The magazine reports (painfully, for Singer—he wrote the editor), “While Dr. Van Allen’s name became a household word because of the drama of his work with robot spaceships, Dr. Singer remained known only in a limited circle of physicists and mathematicians.”

 

254      “I never got a NASA contract”: American Institute of Physics, “Oral Histories: S. Fred Singer,” Interviewed by Allan A. Needell and David DeVorkin, April 23, 1991.

https://www.aip.org/history-programs/niels-bohr-library/oral-histories/28613

Accessed 6-22-22.

 

254      “handicapped me most”: American Institute of Physics, “Oral Histories: S. Fred Singer,” Interviewed by Allan A. Needell and David DeVorkin, April 23, 1991.

 

254      It challenges our notions: Singer wrote to the Saturday Review, to discuss the emotional toll, how a scientist can respond to exclusion. “ . . . the very real feeling of frustration of being ‘out’ of important quasi-scientific, quasi-military experiments. Having been both ‘out’ and ‘in,’ I know quite well how this feeling of frustration can develop, particularly when a scientist from the outside believes that an important aspect of a problem has been completely overlooked (as indeed, can and does happen). Contrasted with this is a smugness which sometimes develops among some ‘in’ scientists, based on the feeling that people on the outside could not possibly know all of the details of the problem, and therefore, cannot really contribute. There is a lesson to be learned in this which should be valuable for the future.”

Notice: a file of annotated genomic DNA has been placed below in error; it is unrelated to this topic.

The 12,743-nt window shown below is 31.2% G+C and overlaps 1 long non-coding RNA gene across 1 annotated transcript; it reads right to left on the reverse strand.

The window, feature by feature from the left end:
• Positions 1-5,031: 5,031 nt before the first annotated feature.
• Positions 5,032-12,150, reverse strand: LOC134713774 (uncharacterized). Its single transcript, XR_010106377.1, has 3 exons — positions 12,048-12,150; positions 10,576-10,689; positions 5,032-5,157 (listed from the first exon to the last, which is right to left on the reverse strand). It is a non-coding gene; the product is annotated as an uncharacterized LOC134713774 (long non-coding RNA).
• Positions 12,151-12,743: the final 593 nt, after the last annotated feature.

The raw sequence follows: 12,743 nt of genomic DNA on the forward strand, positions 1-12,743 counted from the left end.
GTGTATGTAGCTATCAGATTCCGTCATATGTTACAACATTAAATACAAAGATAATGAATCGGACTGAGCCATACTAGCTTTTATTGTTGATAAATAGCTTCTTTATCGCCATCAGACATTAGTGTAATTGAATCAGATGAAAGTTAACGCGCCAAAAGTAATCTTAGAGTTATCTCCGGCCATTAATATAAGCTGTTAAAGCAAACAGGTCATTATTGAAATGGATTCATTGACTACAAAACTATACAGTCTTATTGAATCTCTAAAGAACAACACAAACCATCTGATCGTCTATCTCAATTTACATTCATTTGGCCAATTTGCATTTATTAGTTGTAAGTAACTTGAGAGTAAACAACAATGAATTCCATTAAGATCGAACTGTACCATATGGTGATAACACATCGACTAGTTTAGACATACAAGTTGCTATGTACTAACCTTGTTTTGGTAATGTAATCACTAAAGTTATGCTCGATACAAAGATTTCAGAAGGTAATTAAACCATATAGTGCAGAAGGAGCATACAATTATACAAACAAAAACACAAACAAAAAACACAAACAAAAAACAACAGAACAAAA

That is, this was an early précis of Singer’s entire career.

S. Fred Singer, “More About The Space Bomb,” Letters To the Science Editor, Saturday Review, May 4, 1963.

The Parrot and the Igloo by David Lipsky